I enjoy playing The Sims 3. Sure, lots of people like computer games, so my liking The Sims isn't a big deal. I play it in the afternoons while my son naps, or sometimes in the evenings if I can sneak away.
I always make a Sim of myself and my husband. I make (or buy) a house that looks like ours (though usually a little bigger and always better decorated). I'm a journalist, he's a musician, and we have a family. It's all just like real life!
Except for the stress.
You see, every emotion a Sim is feeling—happiness, anger, loneliness, etc.—is shown via "moodlets." I know all the time exactly what my Sim is thinking and feeling, and there are a variety of things I can do to change those feelings. It's my job, as the omniscient being to these little computer people, to "fix" any bad feelings the Sims might have and to promote good, happy feelings.
Here's the thing: I have a family in real life. I have a baby who toddles around and gets into trouble and needs to be fed and changed. I have a husband who wants to talk to me and spend time with me. I have chores to do and responsibilities to take care of.
Why on earth do I want to play a game where all that is not only required of me, I am scored on it?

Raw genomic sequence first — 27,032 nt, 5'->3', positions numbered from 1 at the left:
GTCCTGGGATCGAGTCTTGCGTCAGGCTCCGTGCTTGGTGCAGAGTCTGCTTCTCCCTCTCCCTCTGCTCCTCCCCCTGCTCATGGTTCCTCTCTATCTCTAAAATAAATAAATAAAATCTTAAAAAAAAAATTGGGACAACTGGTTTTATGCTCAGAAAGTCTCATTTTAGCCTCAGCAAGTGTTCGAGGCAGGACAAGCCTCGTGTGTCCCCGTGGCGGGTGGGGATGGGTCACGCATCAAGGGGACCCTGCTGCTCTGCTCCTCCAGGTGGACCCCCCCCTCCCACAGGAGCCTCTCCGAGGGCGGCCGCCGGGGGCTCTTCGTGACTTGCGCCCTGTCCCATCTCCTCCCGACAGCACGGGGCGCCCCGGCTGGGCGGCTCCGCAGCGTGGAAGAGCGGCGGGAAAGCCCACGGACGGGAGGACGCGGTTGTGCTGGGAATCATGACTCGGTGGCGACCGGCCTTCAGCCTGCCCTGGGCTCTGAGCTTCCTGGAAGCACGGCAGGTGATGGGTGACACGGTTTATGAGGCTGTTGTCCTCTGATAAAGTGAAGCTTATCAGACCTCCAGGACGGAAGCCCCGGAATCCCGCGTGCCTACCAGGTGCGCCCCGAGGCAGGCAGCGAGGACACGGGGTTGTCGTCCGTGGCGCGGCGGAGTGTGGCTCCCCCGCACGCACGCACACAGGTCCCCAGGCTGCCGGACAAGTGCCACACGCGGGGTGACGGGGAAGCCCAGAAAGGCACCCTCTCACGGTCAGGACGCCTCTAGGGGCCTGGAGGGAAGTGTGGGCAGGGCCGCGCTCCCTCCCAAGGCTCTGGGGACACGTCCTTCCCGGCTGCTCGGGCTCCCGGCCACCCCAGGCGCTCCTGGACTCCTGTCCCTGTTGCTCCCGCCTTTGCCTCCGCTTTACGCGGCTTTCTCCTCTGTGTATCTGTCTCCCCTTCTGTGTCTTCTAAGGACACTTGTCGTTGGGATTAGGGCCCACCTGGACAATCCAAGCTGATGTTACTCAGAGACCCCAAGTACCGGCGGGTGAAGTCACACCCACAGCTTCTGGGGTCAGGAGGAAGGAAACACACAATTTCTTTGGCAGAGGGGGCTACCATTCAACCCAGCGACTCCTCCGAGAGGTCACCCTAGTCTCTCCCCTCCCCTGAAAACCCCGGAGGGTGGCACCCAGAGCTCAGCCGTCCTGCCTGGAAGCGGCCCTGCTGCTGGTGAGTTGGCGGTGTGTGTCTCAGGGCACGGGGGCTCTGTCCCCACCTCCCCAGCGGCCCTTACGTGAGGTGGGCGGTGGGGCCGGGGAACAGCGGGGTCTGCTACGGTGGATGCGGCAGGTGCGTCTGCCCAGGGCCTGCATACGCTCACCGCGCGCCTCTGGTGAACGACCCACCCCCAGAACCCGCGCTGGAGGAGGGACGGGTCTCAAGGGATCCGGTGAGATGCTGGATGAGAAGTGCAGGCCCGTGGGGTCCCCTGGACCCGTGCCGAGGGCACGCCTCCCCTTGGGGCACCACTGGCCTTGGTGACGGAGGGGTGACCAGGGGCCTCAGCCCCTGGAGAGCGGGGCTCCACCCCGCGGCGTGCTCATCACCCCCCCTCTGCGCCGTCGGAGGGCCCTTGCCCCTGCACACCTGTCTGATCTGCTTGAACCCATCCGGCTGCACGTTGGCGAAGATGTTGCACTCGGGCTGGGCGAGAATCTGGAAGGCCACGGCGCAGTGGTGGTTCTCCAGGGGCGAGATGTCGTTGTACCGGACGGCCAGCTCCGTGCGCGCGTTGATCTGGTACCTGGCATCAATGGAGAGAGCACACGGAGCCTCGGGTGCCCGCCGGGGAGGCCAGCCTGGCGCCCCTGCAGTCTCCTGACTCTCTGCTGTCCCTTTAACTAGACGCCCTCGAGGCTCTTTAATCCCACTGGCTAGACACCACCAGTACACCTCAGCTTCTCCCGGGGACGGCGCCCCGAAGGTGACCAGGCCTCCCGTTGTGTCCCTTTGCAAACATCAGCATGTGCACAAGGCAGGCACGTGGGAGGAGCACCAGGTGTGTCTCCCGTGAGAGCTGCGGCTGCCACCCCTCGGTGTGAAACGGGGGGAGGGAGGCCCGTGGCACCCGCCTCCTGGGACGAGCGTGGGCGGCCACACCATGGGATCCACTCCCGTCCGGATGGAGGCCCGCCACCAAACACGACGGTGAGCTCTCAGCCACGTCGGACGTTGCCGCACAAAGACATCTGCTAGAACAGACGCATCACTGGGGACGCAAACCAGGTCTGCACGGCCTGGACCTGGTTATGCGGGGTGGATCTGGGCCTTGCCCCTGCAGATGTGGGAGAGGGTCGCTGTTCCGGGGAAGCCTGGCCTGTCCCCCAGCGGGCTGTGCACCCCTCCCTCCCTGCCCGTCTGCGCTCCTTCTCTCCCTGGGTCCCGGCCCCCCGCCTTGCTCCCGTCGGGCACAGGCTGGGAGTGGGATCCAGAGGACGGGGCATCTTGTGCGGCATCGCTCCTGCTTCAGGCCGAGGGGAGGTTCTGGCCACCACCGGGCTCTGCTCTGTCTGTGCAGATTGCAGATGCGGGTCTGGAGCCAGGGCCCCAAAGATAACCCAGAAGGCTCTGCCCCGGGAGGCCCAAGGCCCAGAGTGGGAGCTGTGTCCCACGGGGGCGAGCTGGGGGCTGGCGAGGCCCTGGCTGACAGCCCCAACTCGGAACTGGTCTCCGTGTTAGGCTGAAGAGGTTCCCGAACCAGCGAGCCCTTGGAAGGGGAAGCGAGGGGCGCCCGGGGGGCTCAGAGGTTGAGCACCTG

Part of it is the whole "perfect world" thing. I can make myself look prettier and thinner as a Sim. I can change my hair and my clothes without spending a dime. I know exactly how to fix whatever ails me. I have cheats that fill my bank account repeatedly. Heck, that feature alone makes my game play so much easier. My babysitter is always available. I get Lifetime Reward points for things like reading or cooking, and then I can spend them on things like always being interesting in conversation or getting to take longer vacations. Part of me wishes life was more like The Sims.
On the other hand, there are things that make the game challenging. If you don't raise your kids well, they can develop terrible traits that will affect them in later life. There are burglars and repo men (which you can't get rid of once they've shown up) and all sorts of tasks to complete in order to move up in your career. It's actually kind of stressful to make sure you get everything done and raise your family before you age too far.
Unfortunately, life is like The Sims in many of these respects.
Life goes by quickly. We have a lot of things to do. Sometimes it's stressful. While we don't have a little panel to tell us what's wrong and a set system of how to fix these things, we have to get by somehow.
That's where our Omniscient Being comes in.
He keeps a close eye on us, despite all he has to mind. He doesn't magically fix things for us or fill our bank accounts to overflowing, but he does respond to our needs. He rewards us for the things we do well and gently reminds us to try harder on the things we don't. He can give us peace, joy, and comfort, the best "fixes" for our negative experiences. Sometimes we have to go through things we would prefer to skip, but he's there on the other side of those events, waiting for us and helping us get back on track. He's really, really good at all of it, too.
So all of this is going on in real life. A life that's pretty good, by all accounts. Remind me why I play The Sims again?